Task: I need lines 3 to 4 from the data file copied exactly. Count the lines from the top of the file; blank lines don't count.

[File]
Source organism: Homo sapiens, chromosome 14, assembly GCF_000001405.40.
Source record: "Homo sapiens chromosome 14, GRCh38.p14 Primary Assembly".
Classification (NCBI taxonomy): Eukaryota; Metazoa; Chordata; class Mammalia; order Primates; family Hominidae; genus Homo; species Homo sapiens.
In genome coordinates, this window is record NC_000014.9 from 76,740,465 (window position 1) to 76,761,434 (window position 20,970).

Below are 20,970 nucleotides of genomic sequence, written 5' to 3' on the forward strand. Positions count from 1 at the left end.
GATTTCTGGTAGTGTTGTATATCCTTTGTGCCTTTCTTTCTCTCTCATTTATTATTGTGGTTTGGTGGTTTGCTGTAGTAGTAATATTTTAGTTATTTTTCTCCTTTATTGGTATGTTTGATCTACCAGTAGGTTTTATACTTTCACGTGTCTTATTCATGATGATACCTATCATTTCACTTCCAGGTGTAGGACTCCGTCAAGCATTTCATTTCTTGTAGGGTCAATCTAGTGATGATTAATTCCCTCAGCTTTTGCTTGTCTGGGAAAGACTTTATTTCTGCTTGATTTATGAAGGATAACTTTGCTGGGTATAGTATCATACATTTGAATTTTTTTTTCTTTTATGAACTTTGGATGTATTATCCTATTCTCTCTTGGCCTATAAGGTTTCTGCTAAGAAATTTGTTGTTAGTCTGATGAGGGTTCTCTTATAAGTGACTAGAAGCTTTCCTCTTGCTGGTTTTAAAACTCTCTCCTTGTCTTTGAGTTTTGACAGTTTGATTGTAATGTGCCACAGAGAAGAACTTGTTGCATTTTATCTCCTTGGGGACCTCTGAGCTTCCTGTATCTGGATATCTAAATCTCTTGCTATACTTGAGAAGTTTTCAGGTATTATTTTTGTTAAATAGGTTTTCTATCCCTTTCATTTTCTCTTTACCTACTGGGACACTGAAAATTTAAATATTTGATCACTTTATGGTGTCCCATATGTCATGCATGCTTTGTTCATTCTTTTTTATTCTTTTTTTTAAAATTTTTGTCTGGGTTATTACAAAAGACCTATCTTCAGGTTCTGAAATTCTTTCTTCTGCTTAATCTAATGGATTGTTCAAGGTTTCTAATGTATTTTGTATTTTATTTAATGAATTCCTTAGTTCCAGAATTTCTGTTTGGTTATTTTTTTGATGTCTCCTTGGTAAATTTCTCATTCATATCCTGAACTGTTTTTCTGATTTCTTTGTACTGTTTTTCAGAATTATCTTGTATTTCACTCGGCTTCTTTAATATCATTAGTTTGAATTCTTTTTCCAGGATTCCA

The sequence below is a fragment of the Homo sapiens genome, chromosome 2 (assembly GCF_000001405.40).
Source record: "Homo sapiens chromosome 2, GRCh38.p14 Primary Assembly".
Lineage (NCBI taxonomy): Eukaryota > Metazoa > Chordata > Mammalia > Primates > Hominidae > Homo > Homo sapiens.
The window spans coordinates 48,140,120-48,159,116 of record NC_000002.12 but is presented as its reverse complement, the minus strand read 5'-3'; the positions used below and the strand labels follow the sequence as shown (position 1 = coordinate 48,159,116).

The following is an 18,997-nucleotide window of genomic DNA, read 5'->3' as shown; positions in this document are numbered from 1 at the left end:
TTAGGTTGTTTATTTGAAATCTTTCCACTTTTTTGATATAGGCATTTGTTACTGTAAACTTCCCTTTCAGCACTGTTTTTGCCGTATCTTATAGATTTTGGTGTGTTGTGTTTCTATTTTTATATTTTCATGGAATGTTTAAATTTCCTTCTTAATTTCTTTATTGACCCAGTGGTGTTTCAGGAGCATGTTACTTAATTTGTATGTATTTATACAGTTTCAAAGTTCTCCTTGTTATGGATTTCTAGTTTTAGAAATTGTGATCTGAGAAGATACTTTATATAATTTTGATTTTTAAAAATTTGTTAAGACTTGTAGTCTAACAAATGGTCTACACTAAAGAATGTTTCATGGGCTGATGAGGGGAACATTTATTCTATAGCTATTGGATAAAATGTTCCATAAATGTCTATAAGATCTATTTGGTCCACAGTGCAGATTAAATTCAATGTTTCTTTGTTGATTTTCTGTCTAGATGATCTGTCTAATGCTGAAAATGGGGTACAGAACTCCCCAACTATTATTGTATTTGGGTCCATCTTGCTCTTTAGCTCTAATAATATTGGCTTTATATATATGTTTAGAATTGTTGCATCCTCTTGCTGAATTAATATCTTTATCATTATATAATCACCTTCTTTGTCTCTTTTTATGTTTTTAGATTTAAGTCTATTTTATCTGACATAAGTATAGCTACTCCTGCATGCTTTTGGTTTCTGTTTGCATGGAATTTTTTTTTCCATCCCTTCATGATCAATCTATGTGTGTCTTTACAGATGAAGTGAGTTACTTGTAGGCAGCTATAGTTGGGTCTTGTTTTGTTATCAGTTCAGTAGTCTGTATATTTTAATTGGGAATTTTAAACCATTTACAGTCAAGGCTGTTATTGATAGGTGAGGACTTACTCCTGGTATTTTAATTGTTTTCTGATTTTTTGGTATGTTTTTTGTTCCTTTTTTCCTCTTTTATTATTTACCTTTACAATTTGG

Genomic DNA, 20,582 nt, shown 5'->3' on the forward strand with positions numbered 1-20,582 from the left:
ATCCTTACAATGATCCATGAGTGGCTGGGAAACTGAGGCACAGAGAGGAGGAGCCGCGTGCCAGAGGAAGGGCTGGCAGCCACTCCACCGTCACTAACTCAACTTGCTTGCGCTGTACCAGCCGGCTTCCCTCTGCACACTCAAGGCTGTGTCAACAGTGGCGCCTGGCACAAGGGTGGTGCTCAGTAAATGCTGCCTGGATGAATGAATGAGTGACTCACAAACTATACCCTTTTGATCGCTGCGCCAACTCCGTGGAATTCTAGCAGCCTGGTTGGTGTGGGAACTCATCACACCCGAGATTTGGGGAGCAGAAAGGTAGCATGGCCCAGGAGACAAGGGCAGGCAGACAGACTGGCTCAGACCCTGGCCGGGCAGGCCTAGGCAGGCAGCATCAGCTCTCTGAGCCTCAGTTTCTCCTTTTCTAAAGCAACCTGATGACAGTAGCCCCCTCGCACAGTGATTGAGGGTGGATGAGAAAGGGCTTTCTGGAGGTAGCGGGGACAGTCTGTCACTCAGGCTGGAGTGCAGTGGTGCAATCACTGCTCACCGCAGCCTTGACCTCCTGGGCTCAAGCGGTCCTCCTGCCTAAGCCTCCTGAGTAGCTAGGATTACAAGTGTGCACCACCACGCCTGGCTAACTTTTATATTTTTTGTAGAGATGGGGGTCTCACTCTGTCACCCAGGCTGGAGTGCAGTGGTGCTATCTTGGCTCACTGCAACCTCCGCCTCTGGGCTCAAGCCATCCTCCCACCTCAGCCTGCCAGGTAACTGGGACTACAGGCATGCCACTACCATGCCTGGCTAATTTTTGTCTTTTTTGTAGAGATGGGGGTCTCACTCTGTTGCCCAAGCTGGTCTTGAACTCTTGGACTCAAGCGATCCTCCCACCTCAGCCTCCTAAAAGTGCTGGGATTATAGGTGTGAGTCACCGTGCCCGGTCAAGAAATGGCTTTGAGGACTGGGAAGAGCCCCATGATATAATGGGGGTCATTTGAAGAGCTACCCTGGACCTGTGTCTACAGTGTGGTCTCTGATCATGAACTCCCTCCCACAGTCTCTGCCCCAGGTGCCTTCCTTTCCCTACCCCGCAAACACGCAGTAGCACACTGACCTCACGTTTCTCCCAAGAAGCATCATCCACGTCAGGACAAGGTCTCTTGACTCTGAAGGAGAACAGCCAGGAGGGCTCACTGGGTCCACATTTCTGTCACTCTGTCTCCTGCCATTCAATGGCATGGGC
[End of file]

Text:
Classification (NCBI taxonomy): Eukaryota; Metazoa; Chordata; class Mammalia; order Primates; family Hominidae; genus Homo; species Homo sapiens.
In genome coordinates, this window is record NC_000014.9 from 76,740,465 (window position 1) to 76,761,434 (window position 20,970).